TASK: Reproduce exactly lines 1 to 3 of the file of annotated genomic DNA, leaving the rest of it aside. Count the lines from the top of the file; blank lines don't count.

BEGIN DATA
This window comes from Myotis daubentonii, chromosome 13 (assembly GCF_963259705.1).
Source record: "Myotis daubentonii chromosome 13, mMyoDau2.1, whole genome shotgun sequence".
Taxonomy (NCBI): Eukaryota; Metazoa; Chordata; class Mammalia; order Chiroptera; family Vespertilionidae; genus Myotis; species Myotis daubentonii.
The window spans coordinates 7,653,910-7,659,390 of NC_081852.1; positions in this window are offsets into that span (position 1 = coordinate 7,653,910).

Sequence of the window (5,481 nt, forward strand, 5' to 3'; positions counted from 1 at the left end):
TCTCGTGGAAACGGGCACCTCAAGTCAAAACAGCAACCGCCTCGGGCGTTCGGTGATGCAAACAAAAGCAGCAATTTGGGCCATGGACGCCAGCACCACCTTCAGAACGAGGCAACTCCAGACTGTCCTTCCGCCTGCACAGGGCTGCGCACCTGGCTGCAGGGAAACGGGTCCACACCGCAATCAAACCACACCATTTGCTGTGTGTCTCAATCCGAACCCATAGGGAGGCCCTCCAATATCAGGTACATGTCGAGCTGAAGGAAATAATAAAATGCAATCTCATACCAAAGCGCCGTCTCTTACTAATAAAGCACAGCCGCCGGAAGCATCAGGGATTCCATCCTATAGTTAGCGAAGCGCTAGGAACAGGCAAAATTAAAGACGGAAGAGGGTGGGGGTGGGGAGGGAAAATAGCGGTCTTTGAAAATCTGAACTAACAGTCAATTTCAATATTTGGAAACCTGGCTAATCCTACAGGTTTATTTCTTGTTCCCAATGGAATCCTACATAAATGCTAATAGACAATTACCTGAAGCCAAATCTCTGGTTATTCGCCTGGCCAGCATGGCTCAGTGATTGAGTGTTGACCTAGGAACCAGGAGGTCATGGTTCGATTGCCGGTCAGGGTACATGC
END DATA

This window comes from Myotis daubentonii, chromosome 13 (assembly GCF_963259705.1).
Source record: "Myotis daubentonii chromosome 13, mMyoDau2.1, whole genome shotgun sequence".
Taxonomy (NCBI): Eukaryota; Metazoa; Chordata; class Mammalia; order Chiroptera; family Vespertilionidae; genus Myotis; species Myotis daubentonii.